MrMoneySaver

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Re: Do you regret paying off your mortgage early?
« Reply #644 on: December 06, 2017, 01:36:22 PM »
It's worth noting that we're having this discussion amid a very long bull run in the market. In fact, the MMM site and much of the current early-retirement movement developed since 2008.

How would the discussion be different if the timing and conditions were different? What if this were 2009? We're all human (I assume) and the never-pay-off-the-mortgage argument is EXTREMELY easy to make in late 2017, as is the "invest 100% in stocks!" argument.

Tunes will change when the market is down 50 percent. The math won't change, but unless you're Dr. Spock or a droid, feelings about the math will.

And please don't tell me that the depths of a recession or crash would be the perfect time to have a huge mortgage and buy up a bunch of stocks. I know that -- it's been mentioned 4,387 times. The fact is you'll have a sinking feeling in your stomach, and if you haven't been through it yet, you can't be sure what you'll do.

JLee

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Re: Do you regret paying off your mortgage early?
« Reply #645 on: December 06, 2017, 02:21:00 PM »
It's worth noting that we're having this discussion amid a very long bull run in the market. In fact, the MMM site and much of the current early-retirement movement developed since 2008.

How would the discussion be different if the timing and conditions were different? What if this were 2009? We're all human (I assume) and the never-pay-off-the-mortgage argument is EXTREMELY easy to make in late 2017, as is the "invest 100% in stocks!" argument.

Tunes will change when the market is down 50 percent. The math won't change, but unless you're Dr. Spock or a droid, feelings about the math will.

And please don't tell me that the depths of a recession or crash would be the perfect time to have a huge mortgage and buy up a bunch of stocks. I know that -- it's been mentioned 4,387 times. The fact is you'll have a sinking feeling in your stomach, and if you haven't been through it yet, you can't be sure what you'll do.

If this was 2009, mortgage rates would be 5%+.  I'm not sure what the break-over number would be, but my mortgage is 3.75%.  If it was north of 5% I'd be far more interested in paying it down.

BlueHouse

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Re: Do you regret paying off your mortgage early?
« Reply #646 on: December 06, 2017, 03:03:04 PM »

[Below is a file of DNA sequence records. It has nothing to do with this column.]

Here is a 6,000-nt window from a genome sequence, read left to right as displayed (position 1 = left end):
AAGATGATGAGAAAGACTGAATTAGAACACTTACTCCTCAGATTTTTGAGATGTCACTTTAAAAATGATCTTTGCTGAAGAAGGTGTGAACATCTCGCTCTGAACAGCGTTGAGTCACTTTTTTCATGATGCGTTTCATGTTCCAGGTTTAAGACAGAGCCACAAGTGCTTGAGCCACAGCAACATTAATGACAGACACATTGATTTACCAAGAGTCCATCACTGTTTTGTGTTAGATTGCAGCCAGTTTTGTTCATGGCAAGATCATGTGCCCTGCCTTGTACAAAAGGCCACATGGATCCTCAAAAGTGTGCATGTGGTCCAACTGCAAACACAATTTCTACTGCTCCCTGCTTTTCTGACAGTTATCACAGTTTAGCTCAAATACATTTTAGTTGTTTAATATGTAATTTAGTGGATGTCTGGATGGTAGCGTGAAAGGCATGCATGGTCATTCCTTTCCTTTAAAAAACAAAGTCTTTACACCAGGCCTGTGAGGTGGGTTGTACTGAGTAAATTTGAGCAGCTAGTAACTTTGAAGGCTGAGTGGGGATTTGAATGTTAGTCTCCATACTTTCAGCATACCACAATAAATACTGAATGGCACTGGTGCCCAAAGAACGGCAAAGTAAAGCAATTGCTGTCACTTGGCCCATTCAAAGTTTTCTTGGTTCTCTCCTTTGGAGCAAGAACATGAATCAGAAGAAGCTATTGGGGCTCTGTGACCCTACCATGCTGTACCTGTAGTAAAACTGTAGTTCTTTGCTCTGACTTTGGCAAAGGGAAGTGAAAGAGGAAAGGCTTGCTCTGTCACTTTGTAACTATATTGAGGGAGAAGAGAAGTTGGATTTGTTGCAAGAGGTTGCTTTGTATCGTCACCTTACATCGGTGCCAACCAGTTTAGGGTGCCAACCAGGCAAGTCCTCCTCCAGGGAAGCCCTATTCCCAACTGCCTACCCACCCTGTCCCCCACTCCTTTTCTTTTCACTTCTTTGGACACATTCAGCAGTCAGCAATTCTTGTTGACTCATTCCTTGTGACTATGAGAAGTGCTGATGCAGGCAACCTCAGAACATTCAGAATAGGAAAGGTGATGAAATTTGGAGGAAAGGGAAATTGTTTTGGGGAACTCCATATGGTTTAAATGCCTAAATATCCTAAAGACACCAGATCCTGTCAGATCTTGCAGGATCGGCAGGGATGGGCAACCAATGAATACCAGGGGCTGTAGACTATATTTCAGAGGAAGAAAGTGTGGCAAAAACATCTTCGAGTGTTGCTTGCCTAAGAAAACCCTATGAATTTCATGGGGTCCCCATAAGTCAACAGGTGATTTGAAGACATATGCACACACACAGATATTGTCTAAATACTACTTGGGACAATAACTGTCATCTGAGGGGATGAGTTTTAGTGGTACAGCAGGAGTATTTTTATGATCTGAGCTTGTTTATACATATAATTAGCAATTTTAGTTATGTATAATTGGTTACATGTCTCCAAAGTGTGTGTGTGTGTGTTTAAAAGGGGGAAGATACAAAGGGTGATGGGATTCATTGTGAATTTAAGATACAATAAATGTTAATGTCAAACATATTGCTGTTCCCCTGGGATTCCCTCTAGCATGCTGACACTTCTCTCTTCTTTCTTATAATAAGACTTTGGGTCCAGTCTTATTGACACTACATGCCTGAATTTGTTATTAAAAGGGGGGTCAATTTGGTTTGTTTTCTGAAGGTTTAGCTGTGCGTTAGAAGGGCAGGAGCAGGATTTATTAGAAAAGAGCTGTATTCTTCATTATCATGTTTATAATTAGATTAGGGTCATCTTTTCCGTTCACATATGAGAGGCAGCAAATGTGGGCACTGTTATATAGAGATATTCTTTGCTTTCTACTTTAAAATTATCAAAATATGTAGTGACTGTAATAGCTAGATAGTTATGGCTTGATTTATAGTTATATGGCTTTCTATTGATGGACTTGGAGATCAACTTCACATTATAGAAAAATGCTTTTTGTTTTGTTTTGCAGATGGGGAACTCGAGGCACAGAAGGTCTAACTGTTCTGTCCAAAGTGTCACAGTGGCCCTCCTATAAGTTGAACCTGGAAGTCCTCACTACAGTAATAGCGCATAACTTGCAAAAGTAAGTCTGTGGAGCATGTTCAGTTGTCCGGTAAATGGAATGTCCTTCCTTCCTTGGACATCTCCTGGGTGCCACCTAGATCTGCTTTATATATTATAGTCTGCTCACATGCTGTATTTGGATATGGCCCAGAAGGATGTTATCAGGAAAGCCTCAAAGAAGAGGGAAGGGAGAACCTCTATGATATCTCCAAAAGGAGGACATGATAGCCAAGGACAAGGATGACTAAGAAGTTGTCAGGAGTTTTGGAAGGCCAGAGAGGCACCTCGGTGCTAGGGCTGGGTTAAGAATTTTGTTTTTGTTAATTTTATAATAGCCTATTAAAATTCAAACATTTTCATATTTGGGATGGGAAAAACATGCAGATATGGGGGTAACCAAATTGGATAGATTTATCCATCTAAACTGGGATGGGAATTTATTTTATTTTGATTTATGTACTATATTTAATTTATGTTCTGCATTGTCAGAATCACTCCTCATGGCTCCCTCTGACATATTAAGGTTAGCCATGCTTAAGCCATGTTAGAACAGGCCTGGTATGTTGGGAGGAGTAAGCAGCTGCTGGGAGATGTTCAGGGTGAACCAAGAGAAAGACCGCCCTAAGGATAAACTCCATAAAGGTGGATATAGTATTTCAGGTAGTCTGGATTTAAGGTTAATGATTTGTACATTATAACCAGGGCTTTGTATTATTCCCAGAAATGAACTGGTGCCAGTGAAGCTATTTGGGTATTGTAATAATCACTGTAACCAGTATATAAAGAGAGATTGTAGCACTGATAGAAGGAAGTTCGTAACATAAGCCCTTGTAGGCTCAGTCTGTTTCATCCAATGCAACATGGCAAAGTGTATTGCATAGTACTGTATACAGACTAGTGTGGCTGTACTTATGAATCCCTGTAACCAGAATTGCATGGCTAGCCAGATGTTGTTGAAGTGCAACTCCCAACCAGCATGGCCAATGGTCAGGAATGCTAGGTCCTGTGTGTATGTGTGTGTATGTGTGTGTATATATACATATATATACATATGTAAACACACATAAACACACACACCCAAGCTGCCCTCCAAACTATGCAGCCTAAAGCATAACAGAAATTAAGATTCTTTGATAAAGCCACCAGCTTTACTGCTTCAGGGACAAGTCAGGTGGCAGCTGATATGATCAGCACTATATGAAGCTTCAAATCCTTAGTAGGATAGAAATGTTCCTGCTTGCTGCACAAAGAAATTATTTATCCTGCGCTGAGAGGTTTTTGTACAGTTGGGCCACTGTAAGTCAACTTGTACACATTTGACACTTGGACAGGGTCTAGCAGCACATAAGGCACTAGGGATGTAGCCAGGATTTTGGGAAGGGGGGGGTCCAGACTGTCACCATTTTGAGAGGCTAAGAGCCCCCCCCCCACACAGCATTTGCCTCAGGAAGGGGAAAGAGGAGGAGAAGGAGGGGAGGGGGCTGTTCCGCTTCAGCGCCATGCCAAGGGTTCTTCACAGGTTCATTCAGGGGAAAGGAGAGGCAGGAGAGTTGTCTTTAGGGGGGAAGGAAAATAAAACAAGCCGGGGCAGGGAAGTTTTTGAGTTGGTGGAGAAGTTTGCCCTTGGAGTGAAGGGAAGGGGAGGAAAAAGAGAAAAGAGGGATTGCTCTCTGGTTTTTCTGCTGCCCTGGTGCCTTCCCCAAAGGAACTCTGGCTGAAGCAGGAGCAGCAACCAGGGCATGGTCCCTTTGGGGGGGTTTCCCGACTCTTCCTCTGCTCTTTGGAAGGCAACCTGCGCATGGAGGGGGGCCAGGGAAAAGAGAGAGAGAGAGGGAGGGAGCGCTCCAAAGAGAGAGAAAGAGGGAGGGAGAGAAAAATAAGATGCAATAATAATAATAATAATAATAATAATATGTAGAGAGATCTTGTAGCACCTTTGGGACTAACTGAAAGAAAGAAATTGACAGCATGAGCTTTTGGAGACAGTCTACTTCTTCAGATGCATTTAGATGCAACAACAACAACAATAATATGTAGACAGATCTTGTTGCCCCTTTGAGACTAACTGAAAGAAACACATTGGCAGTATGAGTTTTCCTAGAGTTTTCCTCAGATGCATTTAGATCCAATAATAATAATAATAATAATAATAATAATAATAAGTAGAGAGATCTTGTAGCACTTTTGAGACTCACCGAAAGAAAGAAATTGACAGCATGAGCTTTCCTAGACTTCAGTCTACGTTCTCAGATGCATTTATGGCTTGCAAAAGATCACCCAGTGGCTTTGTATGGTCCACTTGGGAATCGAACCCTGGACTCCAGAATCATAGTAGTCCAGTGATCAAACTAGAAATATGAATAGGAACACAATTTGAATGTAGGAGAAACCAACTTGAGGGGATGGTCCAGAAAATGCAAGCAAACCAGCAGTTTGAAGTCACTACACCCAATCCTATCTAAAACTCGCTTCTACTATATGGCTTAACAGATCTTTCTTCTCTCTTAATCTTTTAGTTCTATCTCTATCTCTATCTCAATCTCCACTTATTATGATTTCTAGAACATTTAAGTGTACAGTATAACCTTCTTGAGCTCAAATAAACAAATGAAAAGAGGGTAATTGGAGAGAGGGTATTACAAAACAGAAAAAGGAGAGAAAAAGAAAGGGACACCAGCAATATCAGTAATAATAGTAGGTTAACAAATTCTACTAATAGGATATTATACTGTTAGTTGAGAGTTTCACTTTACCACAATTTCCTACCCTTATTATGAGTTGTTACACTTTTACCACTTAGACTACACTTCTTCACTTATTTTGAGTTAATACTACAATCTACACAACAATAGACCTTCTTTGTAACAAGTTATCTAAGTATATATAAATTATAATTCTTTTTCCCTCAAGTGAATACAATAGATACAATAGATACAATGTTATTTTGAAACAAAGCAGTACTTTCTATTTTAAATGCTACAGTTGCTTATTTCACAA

Is there any possibility that the OP could change the title of the topic to "Do you regret paying off your mortgage early AND have you actually done the math to understand the possibility of other outcomes"?   

Because this thread is way too long with a few people assuming the rest of us don't understand math. 
Sometimes nothing can be a real cool hand

Scortius

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Re: Do you regret paying off your mortgage early?
« Reply #647 on: December 06, 2017, 03:23:10 PM »
It's worth noting that we're having this discussion amid a very long bull run in the market. In fact, the MMM site and much of the current early-retirement movement developed since 2008.

How would the discussion be different if the timing and conditions were different? What if this were 2009? We're all human (I assume) and the never-pay-off-the-mortgage argument is EXTREMELY easy to make in late 2017, as is the "invest 100% in stocks!" argument.

Tunes will change when the market is down 50 percent. The math won't change, but unless you're Dr. Spock or a droid, feelings about the math will.

And please don't tell me that the depths of a recession or crash would be the perfect time to have a huge mortgage and buy up a bunch of stocks. I know that -- it's been mentioned 4,387 times. The fact is you'll have a sinking feeling in your stomach, and if you haven't been through it yet, you can't be sure what you'll do.

Well, you answered your own question then.  You can't ask a question and then tell people not to give you the answer because you don't want to hear it.

MrMoneySaver

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Re: Do you regret paying off your mortgage early?
« Reply #648 on: December 06, 2017, 04:02:55 PM »
Quote
You can't ask a question and then tell people not to give you the answer because you don't want to hear it.

Those were rhetorical. I'll be sure to include a disclaimer next time.

boarder42

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Re: Do you regret paying off your mortgage early?
« Reply #649 on: December 06, 2017, 04:06:40 PM »
Is there any possibility that the OP could change the title of the topic to "Do you regret paying off your mortgage early AND have you actually done the math to understand the possibility of other outcomes"?   

Because this thread is way too long with a few people assuming the rest of us don't understand math.

Clearly you didn't read anything.